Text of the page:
Cancer Research UK says up to 1,900 Covid-19 tests are needed a day in Wales to get cancer services back on track.
The charity's experts have also calculated a drop of almost 14,000 urgent GP referrals for suspected cancer in Wales since lockdown began ten weeks ago.
It says protecting diagnosis and treatment areas from the virus must be an urgent priority for cancer services to become fully operational again.
In Wales, the charity says this would mean scaling up the nation's testing programme by between 1,000 and 1,900 tests a day.
Analysis by Cancer Research UK found that testing, together with enhanced infection control procedures and an adequate supply of PPE, will help protect patients and staff from Covid-19.
The findings are released as Cancer Research UK launches a campaign highlighting the importance of Covid-19 testing to ensure all cancer services operate safely.
Andy Glyde, Cancer Research UK's public affairs manager in Wales, said: "It's deeply concerning that patients are not receiving the cancer diagnostic tests and treatment they need.
"This is partly due to people who have worrying symptoms not visiting their doctor because they're frightened, they'll become vulnerable to the virus when they go for tests in hospital.
"Cancer testing and some treatment has also significantly stalled due to the pandemic, putting lives at risk.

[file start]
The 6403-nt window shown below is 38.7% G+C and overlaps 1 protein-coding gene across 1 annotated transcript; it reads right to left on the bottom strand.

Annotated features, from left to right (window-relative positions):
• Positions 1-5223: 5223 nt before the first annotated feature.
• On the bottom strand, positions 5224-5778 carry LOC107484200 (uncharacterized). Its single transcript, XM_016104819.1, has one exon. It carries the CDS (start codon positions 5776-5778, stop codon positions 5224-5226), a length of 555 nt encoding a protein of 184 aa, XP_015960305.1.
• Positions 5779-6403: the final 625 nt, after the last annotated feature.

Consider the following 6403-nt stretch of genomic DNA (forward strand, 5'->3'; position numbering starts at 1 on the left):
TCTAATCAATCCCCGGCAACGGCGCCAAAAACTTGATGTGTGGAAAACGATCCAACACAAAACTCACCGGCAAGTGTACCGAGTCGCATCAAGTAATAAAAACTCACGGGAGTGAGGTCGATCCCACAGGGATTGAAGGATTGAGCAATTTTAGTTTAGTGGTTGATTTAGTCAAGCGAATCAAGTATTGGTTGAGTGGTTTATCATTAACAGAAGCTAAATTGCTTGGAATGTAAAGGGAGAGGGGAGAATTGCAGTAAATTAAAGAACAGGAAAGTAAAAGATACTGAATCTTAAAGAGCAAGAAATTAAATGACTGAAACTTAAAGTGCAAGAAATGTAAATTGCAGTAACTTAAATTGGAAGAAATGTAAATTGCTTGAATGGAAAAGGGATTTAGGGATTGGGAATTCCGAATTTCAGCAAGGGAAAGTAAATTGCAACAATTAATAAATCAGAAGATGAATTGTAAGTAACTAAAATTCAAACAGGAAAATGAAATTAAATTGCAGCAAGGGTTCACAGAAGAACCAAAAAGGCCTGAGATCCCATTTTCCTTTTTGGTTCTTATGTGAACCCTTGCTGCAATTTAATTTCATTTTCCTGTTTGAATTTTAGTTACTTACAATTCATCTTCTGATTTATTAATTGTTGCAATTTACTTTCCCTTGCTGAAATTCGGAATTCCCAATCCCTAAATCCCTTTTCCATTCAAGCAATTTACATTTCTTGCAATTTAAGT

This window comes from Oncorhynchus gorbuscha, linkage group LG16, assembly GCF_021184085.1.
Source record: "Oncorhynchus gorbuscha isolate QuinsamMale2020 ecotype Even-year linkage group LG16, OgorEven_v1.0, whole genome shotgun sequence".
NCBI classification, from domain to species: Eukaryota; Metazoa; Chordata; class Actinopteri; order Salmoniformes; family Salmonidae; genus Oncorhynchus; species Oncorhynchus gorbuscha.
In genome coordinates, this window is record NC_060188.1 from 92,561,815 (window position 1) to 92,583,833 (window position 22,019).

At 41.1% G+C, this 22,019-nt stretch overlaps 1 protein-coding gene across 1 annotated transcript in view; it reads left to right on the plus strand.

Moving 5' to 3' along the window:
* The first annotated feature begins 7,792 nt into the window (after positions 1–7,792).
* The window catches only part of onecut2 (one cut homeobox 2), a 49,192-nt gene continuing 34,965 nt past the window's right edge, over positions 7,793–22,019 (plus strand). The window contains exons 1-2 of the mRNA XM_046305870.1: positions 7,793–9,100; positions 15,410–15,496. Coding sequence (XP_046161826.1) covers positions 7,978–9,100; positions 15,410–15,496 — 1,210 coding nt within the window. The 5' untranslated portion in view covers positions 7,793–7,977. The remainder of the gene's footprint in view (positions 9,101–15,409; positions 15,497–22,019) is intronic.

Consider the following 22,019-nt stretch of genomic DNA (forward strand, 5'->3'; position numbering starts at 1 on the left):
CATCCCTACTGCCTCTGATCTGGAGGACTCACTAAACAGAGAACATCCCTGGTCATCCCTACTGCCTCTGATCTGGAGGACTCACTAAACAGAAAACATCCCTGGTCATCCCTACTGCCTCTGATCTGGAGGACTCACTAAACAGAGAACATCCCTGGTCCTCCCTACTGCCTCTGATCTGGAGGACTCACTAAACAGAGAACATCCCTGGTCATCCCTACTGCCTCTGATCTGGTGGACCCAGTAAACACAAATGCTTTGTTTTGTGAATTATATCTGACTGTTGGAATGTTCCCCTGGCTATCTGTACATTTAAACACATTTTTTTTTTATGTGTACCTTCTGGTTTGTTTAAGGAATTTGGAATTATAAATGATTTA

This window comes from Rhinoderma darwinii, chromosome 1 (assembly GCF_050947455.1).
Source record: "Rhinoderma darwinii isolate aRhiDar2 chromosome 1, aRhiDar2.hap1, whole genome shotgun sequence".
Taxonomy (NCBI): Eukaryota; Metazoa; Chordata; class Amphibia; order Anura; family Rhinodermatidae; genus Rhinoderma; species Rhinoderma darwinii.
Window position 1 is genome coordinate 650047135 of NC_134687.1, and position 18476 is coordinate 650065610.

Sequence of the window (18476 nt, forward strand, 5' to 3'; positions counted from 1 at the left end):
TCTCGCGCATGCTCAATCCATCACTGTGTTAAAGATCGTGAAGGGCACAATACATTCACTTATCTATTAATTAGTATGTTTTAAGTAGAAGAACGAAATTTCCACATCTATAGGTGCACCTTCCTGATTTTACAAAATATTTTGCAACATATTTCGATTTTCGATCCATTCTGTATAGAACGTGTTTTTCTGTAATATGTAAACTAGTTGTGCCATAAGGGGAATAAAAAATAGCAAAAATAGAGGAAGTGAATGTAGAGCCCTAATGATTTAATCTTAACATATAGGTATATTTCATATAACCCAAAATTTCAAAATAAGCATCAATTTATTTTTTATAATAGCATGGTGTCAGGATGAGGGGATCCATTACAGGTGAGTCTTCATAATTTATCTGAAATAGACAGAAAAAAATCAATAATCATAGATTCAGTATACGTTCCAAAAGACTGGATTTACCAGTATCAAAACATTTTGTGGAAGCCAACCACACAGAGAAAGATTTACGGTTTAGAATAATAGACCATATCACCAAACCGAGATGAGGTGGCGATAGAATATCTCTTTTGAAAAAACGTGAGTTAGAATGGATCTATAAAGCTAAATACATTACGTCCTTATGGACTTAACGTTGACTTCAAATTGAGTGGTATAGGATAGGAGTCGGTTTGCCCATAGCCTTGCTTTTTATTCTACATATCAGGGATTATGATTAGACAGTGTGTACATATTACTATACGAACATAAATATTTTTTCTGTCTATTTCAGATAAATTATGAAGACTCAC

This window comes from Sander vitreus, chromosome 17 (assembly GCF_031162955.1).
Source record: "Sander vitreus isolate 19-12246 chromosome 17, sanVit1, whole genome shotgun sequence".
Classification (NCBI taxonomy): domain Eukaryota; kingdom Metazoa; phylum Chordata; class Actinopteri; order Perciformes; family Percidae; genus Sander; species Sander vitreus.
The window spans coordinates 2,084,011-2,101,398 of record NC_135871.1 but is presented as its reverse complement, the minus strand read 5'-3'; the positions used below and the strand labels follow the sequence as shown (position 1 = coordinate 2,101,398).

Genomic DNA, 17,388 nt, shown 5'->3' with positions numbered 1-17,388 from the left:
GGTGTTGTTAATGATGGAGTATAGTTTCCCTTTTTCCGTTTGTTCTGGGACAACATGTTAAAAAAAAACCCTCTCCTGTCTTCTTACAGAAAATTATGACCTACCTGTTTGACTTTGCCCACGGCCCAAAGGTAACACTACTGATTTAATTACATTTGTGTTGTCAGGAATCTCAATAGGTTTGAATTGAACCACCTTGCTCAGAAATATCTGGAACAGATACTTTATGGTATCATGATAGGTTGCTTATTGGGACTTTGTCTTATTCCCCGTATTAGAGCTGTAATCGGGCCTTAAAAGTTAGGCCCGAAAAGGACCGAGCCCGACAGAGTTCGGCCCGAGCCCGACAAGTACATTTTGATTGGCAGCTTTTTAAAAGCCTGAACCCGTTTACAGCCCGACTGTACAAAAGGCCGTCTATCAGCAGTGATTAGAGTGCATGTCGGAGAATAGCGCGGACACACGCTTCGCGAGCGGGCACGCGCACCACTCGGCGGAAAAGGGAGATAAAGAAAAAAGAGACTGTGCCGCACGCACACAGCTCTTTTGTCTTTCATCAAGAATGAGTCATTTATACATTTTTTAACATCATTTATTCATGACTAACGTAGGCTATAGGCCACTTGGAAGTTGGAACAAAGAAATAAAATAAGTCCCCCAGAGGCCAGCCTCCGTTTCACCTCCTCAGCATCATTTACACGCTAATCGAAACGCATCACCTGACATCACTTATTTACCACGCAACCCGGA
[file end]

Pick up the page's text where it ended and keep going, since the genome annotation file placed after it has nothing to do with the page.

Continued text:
"To address this, we need to see COVID-19 testing efforts ramp up for staff and cancer patients so everyone has confidence that diagnosis and treatment areas are safe.
"In some cases, this would lead to lives being saved. Early diagnosis can significantly improve someone's chances of survival. It's crucial patients don't wait for the pandemic to be over before they receive the treatment they need.
"This is why it's essential we see all cancer services fully operational in Wales. This means taking action to quickly ramp up the number of virus tests offered."
We are working with health boards to resume more essential NHS services for people, including cancer care and screening services, while continuing to protect the health service’s ability to respond to future peaks of coronavirus. Throughout the pandemic, the NHS has continued to provide urgent cancer care and treatment. We would urge anyone who is worried about cancer or symptoms not to delay seeking help - the NHS is there to help people who need it.